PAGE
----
By the time you’re done with this process, you will have a complete, reality-based view of your schedule. You’ll be able to see where you have lulls and where you have (oops!) committed to completing sixteen hours of work in one day. Though this might initially be a little scary to see, it will ultimately give you a very satisfying sense of control. When a client calls and asks if you can get something done by next Wednesday, you’ll be able to answer confidently instead of saying “yes” and hoping for the best. It’s a good feeling.
The Writer’s “Personal Assistant”: Google Tasks
“The devil is in the details.”
While calendaring and time blocking are an excellent way to manage the larger tasks and events in your day, there are always little things that need to be done, but aren’t “worthy” of an actual appointment on your calendar. This is where “tasks” come in handy.
Most calendar apps include a “tasks” feature that allows you to create mini lists. In Google Calendar, tasks are listed at the top of each day and include little check boxes. I use this feature to capture things like remembering to call and schedule my physical, send project invoices, and respond to particular emails. It’s also great for reminding me about things like birthdays, paying quarterly taxes, and upcoming local events that I might attend.
On the professional side of things, I use tasks to remind me to check in with clients who owe me feedback. I also use them to remind me to follow-up with new business leads. My clients are always impressed about how “on top of things” I am, and grateful that they can rely on me to manage the project process. Basically, tasks make me look good.
The beautiful thing about tasks is that once you put them in your calendar, you don’t have to worry about them anymore. You can put them out of your mind and focus on other things. Tasks will be there, waiting for you on exactly the day you need to handle them.
Side Note: Google Calendar also has an “Events” feature that creates non-task items that live in that same space above your main calendar. Events do not have check boxes, and you can create an event that spans multiple days. I set up events for things like my daughter’s vacation and summer camp weeks so I always have those marked off, but they don’t take up space on my main calendar.
The Writer’s All-important Time Tracking: Harvest
“Time is money.”
– Ben Franklin
There are a lot of time-tracking and invoicing programs and apps out there. I’ve tried a handful of them, but Harvest is hands down the easiest one I’ve found.
Though it has many additional features, I use Harvest to:
- Maintain an up-to-date client list (including all individuals within a company and their contact information)
- Set-up projects and budgets (including hours allocated to the project)
- Track my time (by project and client – so I can easily see how much of a project’s budget I’ve used)
- Generate and send invoices (so fast and easy, it’s almost fun)
I started using Harvest this year. It’s not a free service, but I believe it’s worth every penny. In the past, I’d tried to track my time using Excel spreadsheets, but that was both inefficient and wildly unreliable. Using Harvest, my time entry is SO easy (I’m usually done in less than fifteen minutes each week).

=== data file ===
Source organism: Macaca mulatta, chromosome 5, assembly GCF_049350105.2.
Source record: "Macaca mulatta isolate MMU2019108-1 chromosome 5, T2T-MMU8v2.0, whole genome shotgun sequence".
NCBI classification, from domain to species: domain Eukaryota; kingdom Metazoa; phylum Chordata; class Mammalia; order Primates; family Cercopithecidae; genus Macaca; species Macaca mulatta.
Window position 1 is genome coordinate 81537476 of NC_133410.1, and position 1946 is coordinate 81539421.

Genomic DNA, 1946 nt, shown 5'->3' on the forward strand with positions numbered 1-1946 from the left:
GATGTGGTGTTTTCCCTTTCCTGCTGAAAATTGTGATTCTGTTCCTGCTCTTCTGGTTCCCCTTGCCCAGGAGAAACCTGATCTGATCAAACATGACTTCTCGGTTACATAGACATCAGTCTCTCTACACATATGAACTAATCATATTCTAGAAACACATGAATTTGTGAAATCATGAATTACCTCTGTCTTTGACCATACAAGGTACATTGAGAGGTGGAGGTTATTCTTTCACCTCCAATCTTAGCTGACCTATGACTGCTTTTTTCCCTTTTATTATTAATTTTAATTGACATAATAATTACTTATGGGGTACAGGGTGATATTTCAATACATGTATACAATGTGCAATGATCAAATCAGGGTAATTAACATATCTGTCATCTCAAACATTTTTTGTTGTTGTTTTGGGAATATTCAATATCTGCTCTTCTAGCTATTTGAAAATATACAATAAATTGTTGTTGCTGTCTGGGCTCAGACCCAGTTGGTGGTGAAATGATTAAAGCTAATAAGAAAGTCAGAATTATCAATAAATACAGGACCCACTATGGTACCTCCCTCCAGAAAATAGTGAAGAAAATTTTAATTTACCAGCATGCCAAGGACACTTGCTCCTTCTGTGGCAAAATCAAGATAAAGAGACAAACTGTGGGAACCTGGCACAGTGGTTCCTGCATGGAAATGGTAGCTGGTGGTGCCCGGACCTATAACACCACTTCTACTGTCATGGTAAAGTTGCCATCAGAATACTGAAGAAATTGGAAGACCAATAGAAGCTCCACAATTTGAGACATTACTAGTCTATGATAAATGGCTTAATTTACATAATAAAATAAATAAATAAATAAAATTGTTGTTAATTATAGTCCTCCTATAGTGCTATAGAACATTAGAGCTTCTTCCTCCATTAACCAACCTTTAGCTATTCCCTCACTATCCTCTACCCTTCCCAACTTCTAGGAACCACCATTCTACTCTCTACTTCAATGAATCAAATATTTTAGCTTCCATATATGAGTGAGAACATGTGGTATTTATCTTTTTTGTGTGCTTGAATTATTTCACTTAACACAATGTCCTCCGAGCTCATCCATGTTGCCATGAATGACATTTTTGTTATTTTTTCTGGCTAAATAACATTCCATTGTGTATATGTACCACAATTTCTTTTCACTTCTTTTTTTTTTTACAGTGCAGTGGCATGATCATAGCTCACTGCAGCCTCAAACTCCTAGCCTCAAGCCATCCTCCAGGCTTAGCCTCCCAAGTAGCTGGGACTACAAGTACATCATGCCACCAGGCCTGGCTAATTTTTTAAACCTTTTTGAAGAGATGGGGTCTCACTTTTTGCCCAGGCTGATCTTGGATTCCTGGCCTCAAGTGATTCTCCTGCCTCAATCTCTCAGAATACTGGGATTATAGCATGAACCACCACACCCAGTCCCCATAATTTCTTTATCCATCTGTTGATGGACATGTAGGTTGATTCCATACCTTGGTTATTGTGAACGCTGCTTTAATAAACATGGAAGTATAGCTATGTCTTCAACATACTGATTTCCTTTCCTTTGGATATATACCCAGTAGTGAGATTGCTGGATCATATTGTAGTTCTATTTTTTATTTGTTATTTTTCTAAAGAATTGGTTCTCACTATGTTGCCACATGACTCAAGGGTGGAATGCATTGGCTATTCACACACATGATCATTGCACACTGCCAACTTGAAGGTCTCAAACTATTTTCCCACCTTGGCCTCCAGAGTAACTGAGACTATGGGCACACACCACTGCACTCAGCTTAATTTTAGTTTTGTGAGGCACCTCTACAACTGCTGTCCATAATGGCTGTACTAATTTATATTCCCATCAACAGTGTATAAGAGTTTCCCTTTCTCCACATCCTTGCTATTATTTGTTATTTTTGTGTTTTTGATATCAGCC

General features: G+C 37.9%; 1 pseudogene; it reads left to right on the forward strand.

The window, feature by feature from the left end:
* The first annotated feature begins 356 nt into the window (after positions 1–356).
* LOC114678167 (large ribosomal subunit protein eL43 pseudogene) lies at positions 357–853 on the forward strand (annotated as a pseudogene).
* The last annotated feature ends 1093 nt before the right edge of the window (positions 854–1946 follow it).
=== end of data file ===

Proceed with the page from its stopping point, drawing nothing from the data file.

More importantly, Harvest lets me easily see how my time tracks against the original project estimate. I have alerts set up within the app to email me when any project budget hits the 60% mark. This helps tremendously in terms of stopping scope creep before it happens. The time tracking also helps me increase my profitability by giving me a valuable record of the estimated vs. actual time on a variety of projects. Looking at this real world data makes it much easier for me to accurately estimate new projects.
I also love the way Harvest lets me look at all my invoices in one place. My old, jury-rigged system consisted of a sometimes-updated Excel spreadsheet and a collection of Word invoices that lived in project or client folders all over my hard drive. What a mess! With Harvest, I actually create my invoices when I set up a project so that when it’s time to send a bill, all I have to do is add a date to the invoice and hit “send.” The software creates a PDF and attaches it to the email. Done. And I have a complete list of all pending and paid invoices that I can filter eight ways to Sunday so I can see what’s coming in, what’s already been paid, and who needs to be sent a reminder. It’s beautiful.
Ok, coming off my sales-y soapbox now. It’s just that I really LOVE this software and the way it’s given me such control and confidence about my time tracking and invoicing.
Harvest offers a free 30-day trial, and if you decide you’d like to stick with it, please feel free to use my referral link. It’ll save you $10 off your first month (and give me a $10 kick back … so it’s kind of like you buying me a drink, two chai lattes, or a fancy new notebook – thanks!)
Though all this talk of planning and time management may sound over-the-top Type-A, rigid, and unforgiving, it actually makes you more flexible and adaptable. Once you have a firm handle on your schedule, change isn’t so scary.
We all know change is inevitable, especially in the land of freelance writers. Deadlines change, direction shifts, clients are late with feedback, interviewees can’t be nailed down, and so on. Without the proper support system, even the smallest change can send your world into a tailspin. Unless you can see your whole schedule in one view, you will only be able to manage your time reactively – putting out whichever fire seems biggest without understanding the implications on other projects. This kind of approach is what leads to late nights and weekends gobbled up by “make up” work. Not fun.
The combination of calendaring, tasks, and a professional time tracking app gives you the information and insight you need to manage your projects proactively. These tools make it possible for you to see the big picture, keep up with the details, and ensure your profitability. This is a system that will help you wrangle the hours of your day so you can get more done. It will reduce the chaos and increase the clarity. It will make you a happier (saner) freelance writer.
And, wouldn’t that a nice?
Questions? Comments? Random thoughts? Share them in the comments section below. Thanks!
Jamie Lee Wallace is a writer who also happens to be a marketer. She helps her Suddenly Marketing clients discover their voice, connect with their audience, and find their marketing groove. She is also a mom, a prolific blogger, and a student of the equestrian arts, voice, and trapeze (not at the same time). Introduce yourself on facebook or twitter. She doesn’t bite … usually.
Image Credit: Tangled kitty image by Amanda Tipton